Residential Appraisal Process – Part 1 of 3

Appraisal Process Steps: Step 1

The First Steps of An Appraisal

In this series of Appraisal Process Tutorials, we will review the Residential Appraisal Process for real estate.

You can find the summarized list of steps on the page, Appraisal Steps: Determining the Market Value of Property.

Texas Appraisers are licensed through the Texas Appraiser Licensing and Certification Board, with requirements set forth by the Appraiser Qualifications Board (AQB). Appraisers strictly adhere to the guidelines in the Uniform Standards of Professional Appraisal Practice (USPAP). The combination of licensing standards and appraisal practice standards means that appraisal practice across the country is very similar. Although we appraise property in Austin and Central Texas, these steps will closely match the process of other real estate appraisers in any other state.

Different Properties, Same Steps

Although each property is different from the next, the steps for a typical real estate appraisal are very similar.

You might think it gets a little repetitious, and it certainly can. This repetition, however, builds expertise in a market area. Any licensed appraiser can set forth an opinion of value on a property. The opinion that carries the most weight, however, is the one from the appraiser that has performed so many appraisals in a market area (city, town, county, region) that he or she can draw the area map, or most of it, on the back of his/her hand. This is the type of appraiser that studies the market, the numbers, the economics, the population patterns, and this, of course, is the type of appraiser you want to appraise YOUR property, or the property of your clients.

29 Steps, 3 Appraisal Process Tutorials

In this series of articles, we will group the 29 steps of an appraisal into three sets, with each set being the focus of an Appraisal Process Tutorial:

Tutorial 1: Prior to Visiting the Property

  1. Pull subject data detail. The subject in this case is the property to be appraised.
  2. Usually this data is gathered from the county assessor’s office, builders, and/or the local MLS (multiple listing service). In Central Texas, the local MLS is called ACTRIS (aka MLXCHANGE) and is provided via ABoR (the Austin Board of REALTORS┬«). This data provides the appraiser with information on what to expect: the size and type of property, location, style, etc., essentially setting the playing field for the appraisal. With this information, the appraiser has an idea of the amount of time that may be required to complete the assignment, and can schedule the inspection at a time when he will have a comfortable amount of time to perform the steps at the property location.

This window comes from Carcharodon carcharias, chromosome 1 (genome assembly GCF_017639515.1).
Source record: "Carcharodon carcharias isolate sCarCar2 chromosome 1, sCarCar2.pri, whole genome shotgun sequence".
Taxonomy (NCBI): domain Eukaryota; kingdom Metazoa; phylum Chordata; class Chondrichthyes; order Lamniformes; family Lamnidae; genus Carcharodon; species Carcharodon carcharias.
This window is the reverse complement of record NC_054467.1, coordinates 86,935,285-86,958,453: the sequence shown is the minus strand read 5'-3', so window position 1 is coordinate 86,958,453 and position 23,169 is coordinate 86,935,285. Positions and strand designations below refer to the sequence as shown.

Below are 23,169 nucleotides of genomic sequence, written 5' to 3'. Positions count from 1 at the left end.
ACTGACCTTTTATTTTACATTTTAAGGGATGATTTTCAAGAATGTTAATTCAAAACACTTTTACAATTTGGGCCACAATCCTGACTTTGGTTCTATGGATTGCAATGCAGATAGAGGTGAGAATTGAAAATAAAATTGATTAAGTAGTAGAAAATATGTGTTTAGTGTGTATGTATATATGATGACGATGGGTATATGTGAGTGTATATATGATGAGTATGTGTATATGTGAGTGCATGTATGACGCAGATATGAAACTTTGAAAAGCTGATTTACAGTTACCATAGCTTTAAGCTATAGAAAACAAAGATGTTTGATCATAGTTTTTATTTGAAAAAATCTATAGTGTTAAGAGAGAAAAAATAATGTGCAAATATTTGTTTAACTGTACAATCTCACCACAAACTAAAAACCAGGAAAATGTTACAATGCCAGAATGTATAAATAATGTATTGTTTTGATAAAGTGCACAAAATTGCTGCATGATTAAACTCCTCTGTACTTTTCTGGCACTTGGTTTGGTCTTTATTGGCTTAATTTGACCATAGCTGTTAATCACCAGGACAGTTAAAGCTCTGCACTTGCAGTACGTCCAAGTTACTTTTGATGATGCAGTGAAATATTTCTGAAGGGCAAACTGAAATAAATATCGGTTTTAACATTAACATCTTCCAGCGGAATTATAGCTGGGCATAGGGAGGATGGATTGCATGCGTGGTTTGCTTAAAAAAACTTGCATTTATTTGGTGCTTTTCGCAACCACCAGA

3. Research active, pending, and closed sales for the neighborhood (defined market area) for the last six months.
  4. This information also comes primarily from the local MLS. Closed sales are far more compelling for helping to determine market value of a property than pending sales, or active listings (properties that are not yet under contract). The fact that another property sold at a particular price says that the Market Value of that property was the selling price. Each sale defines the price someone was willing to pay for a property. The collection of these data points provides evidence for helping determine the market value of another, similar property.

  5. Select comparable active, pending, and closed sales for the last six months. Comparable sales are properties that have characteristics that are similar to the subject property.

The analysis that leads to the selection of the best comps will include: Actual days on the market for all active listings, pending sales and closed sales (from the low, to the high, and median), Sales Price to List Price ratio (low, high and median), List Price (low, high, and median), Sales Price (low, high, and median). After all the data is analyzed, the appraiser determines what the value range for the property will most likely be, based on different factors such as: differences in quality and workmanship, condition, age, size, improvements, room count, and additional amenities. Other factors taken into account would be market conditions, interest rates, and of course the state of the local, and national economy (the effect on the marketing time for the subject).

Our most common appraisal is a mid-sized home in a relatively uniform subdivision, built since 1990. We also see a lot of older homes, acreage, and custom homes with characteristics that make the appraisal process more challenging (and also more interesting). Some of these can actually be fun, and we enjoy driving out to places like Lago Vista to appraise lake-front condominiums. Feel the breeze!

Please see the Related Posts at the end of this article for the next steps the in appraisal process.


Independent Real Estate Appraiser in Austin, Texas: Travis, Williamson, Hays, Bastrop and Caldwell Counties